How Does a Single Woman Plan Her Future?

single woman

Beginning Note-

Dear Readers,

I hesitated to share this because of the brute honesty of the subject.  However, I wish I had been able to read something like this when I was eighteen; so that is why I bare my thoughts and soul to you.  It is hard for single women because we face so many unknowns, and although I strongly disapprove of feminism, I do believe that single women should be wise about their future.  I write this not to encourage solo independence or to make us feel as if we do not need or want marriage, but to make us stop and think about our plans and choices.  We do not have a husband to provide for us, and our parents may very well be nearing the age where we can no longer rely upon them but they rely upon us.  There’s a lot of harsh judgments passed about single women that say it is our fault in some way or another that we are single, but sometimes God just has different plans and timing for certain individuals.  May you be encouraged by this article.  Don’t forget- I’d love to hear your thoughts on it!

How Does A Single Woman Plan Her Future?

“God, the joke’s over now, haha, very funny.  I mean, being single is great and all, but You do have a husband for me- right?”

So you are nearing your thirties, and quite possibly is this is how your prayers sound.  Reality is starting to hit that you really are single and by the looks of things, your relationship status will probably not be changing anytime in the near future.  The job that helped get you through college at 18 was fine for a while, but it has lost its appeal and holds no incentive.  Surely, you figured that by now marriage would have taken care of the future for you because a husband would have been responsible for the main income and provision…but there is no husband.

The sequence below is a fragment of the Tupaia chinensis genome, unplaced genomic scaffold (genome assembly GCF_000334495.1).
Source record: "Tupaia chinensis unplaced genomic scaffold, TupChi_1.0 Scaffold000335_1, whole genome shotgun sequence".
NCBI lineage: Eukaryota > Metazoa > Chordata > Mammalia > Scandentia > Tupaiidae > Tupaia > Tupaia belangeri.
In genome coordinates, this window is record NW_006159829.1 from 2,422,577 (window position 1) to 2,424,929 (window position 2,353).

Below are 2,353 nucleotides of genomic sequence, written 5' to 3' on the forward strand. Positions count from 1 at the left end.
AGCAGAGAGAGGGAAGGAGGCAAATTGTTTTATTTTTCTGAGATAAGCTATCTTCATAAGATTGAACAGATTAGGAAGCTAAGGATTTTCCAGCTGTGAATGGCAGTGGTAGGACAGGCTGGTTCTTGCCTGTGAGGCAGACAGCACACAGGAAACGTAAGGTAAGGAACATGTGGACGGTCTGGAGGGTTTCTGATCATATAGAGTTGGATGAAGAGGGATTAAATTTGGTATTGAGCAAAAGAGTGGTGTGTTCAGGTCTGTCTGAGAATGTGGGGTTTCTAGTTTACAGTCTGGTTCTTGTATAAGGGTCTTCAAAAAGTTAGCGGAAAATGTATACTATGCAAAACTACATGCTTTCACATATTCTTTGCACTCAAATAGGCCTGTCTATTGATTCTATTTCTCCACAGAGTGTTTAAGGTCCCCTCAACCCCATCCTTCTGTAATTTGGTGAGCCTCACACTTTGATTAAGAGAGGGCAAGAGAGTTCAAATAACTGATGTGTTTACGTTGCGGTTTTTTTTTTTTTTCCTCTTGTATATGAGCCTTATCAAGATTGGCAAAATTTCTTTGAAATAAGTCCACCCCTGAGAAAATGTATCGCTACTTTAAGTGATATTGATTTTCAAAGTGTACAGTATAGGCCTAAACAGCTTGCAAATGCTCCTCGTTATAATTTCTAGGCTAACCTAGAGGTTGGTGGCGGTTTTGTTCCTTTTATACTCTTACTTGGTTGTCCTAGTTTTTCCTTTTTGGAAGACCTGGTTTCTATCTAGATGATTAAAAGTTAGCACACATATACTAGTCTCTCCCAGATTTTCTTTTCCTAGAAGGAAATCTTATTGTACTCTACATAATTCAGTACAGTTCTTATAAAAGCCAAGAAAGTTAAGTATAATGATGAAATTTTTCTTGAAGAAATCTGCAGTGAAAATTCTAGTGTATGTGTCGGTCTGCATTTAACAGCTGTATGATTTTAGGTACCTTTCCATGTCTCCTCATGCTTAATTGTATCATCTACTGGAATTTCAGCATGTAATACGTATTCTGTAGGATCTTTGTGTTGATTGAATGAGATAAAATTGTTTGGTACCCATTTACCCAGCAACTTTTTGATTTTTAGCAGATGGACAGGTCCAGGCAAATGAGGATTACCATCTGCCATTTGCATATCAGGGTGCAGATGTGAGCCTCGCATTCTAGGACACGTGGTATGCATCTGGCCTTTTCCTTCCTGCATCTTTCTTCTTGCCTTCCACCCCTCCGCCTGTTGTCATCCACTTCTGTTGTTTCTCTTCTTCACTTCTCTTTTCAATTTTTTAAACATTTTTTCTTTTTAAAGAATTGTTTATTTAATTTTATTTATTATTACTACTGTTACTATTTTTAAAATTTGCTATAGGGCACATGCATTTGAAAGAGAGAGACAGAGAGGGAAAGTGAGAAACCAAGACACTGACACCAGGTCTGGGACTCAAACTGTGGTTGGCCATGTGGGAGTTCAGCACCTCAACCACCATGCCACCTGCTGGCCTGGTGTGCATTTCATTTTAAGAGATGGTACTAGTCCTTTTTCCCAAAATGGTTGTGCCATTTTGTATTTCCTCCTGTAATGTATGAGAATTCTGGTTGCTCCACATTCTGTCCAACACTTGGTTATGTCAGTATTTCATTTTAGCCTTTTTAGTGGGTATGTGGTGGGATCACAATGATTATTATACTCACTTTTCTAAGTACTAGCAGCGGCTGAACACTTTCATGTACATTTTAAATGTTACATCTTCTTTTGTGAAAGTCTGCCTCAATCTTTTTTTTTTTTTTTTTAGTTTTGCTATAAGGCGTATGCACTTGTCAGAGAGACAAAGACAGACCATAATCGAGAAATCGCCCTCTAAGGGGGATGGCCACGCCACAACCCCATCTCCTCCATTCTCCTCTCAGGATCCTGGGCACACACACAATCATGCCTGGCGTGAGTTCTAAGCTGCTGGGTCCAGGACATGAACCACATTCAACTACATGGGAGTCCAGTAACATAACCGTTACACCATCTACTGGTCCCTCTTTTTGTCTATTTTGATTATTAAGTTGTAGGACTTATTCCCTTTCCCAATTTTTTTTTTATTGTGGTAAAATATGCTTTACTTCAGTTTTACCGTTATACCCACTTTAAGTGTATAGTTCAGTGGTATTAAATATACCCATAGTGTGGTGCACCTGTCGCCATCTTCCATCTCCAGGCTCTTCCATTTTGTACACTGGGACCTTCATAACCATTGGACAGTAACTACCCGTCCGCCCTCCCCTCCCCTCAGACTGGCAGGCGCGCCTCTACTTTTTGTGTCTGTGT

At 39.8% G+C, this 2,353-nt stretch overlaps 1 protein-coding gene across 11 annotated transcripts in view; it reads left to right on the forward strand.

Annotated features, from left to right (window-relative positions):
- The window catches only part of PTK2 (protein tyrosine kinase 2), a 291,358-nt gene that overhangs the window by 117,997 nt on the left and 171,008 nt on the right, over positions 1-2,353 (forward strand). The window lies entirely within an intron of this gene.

So, as singles, we’re left with three choices.  Choice One- Drop all our standards and grab the first guy we meet on the street (which isn’t recommended due to the probable outcome).  Choice Two- Complain about our situation and sit at home near our phone, door, computer, or wherever we think a guy may approach from to ask for our hand in marriage.  Or, Choice Three- Realize that if God is amazing enough to create a universe full of dancing galaxies, He is plenty capable of bringing someone in His own time but for now He has called us to singlehood for a special purpose.  I’ll admit, Choice Three really hit me hard when I knew I needed to break off a dating relationship last year, knowing fully that I probably wouldn’t be getting asked again very soon.  I mean, if it took twenty-five years for one guy to come along, another twenty-five years would put me at fifty.  That can be a little disheartening, and that’s a lot of life during which I have to make decisions and support myself.  Of course, I could get married next year, but then again, God may never have marriage in His plans for my life.  Once I am at peace with that, I can then move on and handle life and the future.